UPDATE: Cats found OK; fire marshal to inspect Coal Township fire scene on Friday
BOYDTOWN — Firefighters were on the scene for nearly eight hours battling a blaze that damaged two homes along North Berry Street in this section of Coal Township.
The fire at 49 and 53 N. Berry St. was reported about 10 p.m. Wednesday and the scene wasn’t cleared until 5:57 a.m. this morning. The fire had been brought under control at about midnight.
No one was injured.
Some good news was reported overnight: three cats belonging to Antoinette Scicchitano, owner of 49 N. Berry, were discovered alive. Her dog, however, remained unaccounted for at last check. Wednesday night, Scicchitano was unaware of the fate of all four pets.
A state police fire marshal is due at the scene Friday morning.
The fire, ironically, occurred on Fire Prevention Day, part of the national Fire Prevention Week.
Flames were still visible at 11:20 p.m. in the rear of the third-floor roof at 49 N. Berry St. Multiple master streams and a snorkel engine pulling water from the main line led to the call for tanker trucks to backup the water supply.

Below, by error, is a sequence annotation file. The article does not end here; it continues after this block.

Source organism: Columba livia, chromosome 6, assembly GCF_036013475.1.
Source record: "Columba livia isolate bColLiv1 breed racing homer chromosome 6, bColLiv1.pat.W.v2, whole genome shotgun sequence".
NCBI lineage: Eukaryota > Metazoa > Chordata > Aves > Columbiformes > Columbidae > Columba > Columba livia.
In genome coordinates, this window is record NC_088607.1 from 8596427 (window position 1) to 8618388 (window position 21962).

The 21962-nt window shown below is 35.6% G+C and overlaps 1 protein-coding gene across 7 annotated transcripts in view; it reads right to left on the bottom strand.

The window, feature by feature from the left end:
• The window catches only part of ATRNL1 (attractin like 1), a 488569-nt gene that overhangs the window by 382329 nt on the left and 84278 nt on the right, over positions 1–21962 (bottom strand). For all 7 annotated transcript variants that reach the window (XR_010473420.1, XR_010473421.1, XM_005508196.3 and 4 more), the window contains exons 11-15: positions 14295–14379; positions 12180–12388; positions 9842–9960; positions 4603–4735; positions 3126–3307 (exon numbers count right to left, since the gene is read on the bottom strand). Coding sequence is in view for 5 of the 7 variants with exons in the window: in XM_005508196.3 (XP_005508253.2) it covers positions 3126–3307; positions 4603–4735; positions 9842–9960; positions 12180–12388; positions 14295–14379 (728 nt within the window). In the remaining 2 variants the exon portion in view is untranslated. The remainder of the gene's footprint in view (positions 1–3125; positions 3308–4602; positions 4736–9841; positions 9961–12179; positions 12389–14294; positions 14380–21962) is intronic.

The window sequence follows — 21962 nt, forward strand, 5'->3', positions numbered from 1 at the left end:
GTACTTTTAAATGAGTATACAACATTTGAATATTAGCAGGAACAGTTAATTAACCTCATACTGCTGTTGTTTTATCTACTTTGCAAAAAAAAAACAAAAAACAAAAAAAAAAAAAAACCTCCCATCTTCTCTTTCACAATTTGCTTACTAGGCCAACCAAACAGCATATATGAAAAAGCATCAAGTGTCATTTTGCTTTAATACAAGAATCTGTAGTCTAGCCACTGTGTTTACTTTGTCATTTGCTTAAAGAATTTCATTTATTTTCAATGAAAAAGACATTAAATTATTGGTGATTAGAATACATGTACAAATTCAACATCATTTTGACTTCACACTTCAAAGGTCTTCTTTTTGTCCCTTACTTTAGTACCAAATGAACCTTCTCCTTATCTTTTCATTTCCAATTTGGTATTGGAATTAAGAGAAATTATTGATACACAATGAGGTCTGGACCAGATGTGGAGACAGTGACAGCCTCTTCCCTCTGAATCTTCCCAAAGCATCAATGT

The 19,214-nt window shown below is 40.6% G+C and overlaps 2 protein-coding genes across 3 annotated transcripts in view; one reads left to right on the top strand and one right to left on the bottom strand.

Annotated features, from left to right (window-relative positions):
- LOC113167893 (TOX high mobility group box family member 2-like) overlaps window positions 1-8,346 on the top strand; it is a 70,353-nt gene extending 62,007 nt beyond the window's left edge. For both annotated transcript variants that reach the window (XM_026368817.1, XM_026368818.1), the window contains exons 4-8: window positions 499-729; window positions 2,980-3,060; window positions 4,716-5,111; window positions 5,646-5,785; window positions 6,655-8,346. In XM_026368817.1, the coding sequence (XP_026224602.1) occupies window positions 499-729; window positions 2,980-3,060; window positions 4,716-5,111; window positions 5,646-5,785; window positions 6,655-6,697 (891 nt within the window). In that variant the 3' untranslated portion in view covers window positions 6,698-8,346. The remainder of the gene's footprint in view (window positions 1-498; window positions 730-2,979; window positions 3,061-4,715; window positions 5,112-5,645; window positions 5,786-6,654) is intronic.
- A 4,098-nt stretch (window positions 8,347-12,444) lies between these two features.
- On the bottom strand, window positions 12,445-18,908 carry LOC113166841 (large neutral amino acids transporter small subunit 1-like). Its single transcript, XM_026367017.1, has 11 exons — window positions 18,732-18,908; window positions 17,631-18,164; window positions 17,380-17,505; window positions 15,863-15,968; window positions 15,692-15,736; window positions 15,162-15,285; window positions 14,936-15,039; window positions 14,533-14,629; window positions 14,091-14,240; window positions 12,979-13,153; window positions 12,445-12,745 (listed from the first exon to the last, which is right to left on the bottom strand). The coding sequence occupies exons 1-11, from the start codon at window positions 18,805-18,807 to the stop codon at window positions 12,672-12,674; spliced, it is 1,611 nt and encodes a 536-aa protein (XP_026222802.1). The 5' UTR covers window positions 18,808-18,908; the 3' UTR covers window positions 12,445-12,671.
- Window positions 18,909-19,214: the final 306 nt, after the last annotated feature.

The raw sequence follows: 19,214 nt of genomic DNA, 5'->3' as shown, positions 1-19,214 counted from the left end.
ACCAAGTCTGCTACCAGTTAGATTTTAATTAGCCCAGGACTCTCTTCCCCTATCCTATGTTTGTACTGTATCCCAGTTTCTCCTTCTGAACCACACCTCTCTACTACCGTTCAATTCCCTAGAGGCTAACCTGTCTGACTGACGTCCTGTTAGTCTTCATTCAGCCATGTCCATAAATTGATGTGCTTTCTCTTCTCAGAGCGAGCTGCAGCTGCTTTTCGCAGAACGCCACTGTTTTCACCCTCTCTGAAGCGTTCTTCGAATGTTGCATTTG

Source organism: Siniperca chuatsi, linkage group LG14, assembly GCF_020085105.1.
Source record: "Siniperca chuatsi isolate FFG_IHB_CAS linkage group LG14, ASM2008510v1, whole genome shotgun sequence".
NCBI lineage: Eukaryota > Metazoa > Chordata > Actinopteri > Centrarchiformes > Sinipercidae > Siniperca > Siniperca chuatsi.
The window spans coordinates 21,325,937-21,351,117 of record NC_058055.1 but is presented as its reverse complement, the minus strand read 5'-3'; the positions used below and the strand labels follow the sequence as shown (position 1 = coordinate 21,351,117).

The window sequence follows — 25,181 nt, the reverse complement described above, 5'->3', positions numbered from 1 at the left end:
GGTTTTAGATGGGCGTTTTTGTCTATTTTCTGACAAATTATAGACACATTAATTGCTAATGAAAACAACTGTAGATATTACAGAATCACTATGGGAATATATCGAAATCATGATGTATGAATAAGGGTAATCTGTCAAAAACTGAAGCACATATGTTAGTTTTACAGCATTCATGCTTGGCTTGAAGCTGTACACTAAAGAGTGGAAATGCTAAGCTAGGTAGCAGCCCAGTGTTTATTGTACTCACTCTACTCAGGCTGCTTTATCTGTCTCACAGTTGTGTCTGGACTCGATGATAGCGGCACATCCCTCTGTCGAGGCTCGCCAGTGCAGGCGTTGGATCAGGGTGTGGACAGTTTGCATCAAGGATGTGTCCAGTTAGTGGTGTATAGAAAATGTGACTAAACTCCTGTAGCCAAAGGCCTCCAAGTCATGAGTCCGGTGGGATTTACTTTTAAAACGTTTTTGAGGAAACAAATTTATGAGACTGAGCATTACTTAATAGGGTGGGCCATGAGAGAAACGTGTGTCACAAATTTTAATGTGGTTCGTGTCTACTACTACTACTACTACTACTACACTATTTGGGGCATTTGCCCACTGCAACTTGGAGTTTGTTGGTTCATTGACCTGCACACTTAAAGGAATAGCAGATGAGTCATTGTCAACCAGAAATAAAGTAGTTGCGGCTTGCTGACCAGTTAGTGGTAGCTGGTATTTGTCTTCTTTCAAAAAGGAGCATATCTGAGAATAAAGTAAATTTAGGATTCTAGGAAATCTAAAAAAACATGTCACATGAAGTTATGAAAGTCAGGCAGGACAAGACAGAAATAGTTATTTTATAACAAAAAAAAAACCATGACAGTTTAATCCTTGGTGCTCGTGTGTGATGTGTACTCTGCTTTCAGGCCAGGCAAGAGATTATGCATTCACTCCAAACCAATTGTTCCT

Engines from Brady and East End fire companies were parked out front. The snorkel engine from Independence Fire Company was stationed a short distance away on Hess Street, unable to get closer because of the terrain.
It is believed the house at 49 N. Berry St. was fully involved when firefighters arrived. Flames spread throughout all three floors of the home and eventually to the third-floor roof of neighboring 53 N. Berry St.
The homes are located near Rock Cut Road between Tioga Street and Pulaski Avenue. Berry and Hess streets are each narrow roadways.
Robert Wheary, 73, was inside his home at 53 N. Berry St. when he heard noises from the front porch area. When he looked outside he said he saw smoke coming from the eaves of a roof. He tried calling the sister of Scicchitano before dialing 9-1-1.
“What are you gonna do?” he said, reacting to comments made about his good spirits despite watching fire destroy his neighbor’s home and spread to his own. “Forty-six years up in flames.”
Wheary’s home is insured, he said. So is Scicchitano’s. She looked on from across the street as firefighters worked to knock down the flames spread throughout her home.
Scicchitano wasn’t home when the fire ignited. She was at her daughter Tiffany’s home when she got a phone call that her home was in flames.
“Everything I own is in there,” she said.
Responding were firefighters from Coal Township, Shamokin, Atlas, Mount Carmel, Kulpmont, Overlook, Elysburg, Easter Cameron Township and Trevorton. The Sunbury EMS Rehab unit also responded.